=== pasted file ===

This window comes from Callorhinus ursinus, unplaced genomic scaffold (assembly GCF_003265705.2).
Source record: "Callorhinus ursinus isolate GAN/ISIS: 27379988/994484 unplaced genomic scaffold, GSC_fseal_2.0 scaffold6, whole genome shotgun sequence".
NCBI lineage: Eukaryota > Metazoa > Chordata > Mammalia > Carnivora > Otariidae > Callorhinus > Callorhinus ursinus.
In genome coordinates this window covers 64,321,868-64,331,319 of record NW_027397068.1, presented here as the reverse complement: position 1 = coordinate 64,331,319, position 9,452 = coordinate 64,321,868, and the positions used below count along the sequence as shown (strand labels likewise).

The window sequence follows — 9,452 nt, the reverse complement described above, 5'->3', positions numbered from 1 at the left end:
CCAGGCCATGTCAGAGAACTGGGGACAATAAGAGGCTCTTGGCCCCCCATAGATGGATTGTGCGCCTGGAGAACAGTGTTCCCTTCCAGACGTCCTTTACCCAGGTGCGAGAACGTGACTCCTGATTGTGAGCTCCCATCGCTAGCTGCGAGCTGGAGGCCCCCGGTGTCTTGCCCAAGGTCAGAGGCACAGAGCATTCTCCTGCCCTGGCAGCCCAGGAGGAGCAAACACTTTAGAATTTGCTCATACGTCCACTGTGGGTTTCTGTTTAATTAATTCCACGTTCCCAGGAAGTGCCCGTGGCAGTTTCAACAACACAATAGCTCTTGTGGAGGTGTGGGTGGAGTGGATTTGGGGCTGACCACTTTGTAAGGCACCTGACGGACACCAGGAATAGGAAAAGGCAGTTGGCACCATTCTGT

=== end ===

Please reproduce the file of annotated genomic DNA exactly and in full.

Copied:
This window comes from Callorhinus ursinus, unplaced genomic scaffold (assembly GCF_003265705.2).
Source record: "Callorhinus ursinus isolate GAN/ISIS: 27379988/994484 unplaced genomic scaffold, GSC_fseal_2.0 scaffold6, whole genome shotgun sequence".
NCBI lineage: Eukaryota > Metazoa > Chordata > Mammalia > Carnivora > Otariidae > Callorhinus > Callorhinus ursinus.
In genome coordinates this window covers 64,321,868-64,331,319 of record NW_027397068.1, presented here as the reverse complement: position 1 = coordinate 64,331,319, position 9,452 = coordinate 64,321,868, and the positions used below count along the sequence as shown (strand labels likewise).

The window sequence follows — 9,452 nt, the reverse complement described above, 5'->3', positions numbered from 1 at the left end:
CCAGGCCATGTCAGAGAACTGGGGACAATAAGAGGCTCTTGGCCCCCCATAGATGGATTGTGCGCCTGGAGAACAGTGTTCCCTTCCAGACGTCCTTTACCCAGGTGCGAGAACGTGACTCCTGATTGTGAGCTCCCATCGCTAGCTGCGAGCTGGAGGCCCCCGGTGTCTTGCCCAAGGTCAGAGGCACAGAGCATTCTCCTGCCCTGGCAGCCCAGGAGGAGCAAACACTTTAGAATTTGCTCATACGTCCACTGTGGGTTTCTGTTTAATTAATTCCACGTTCCCAGGAAGTGCCCGTGGCAGTTTCAACAACACAATAGCTCTTGTGGAGGTGTGGGTGGAGTGGATTTGGGGCTGACCACTTTGTAAGGCACCTGACGGACACCAGGAATAGGAAAAGGCAGTTGGCACCATTCTGT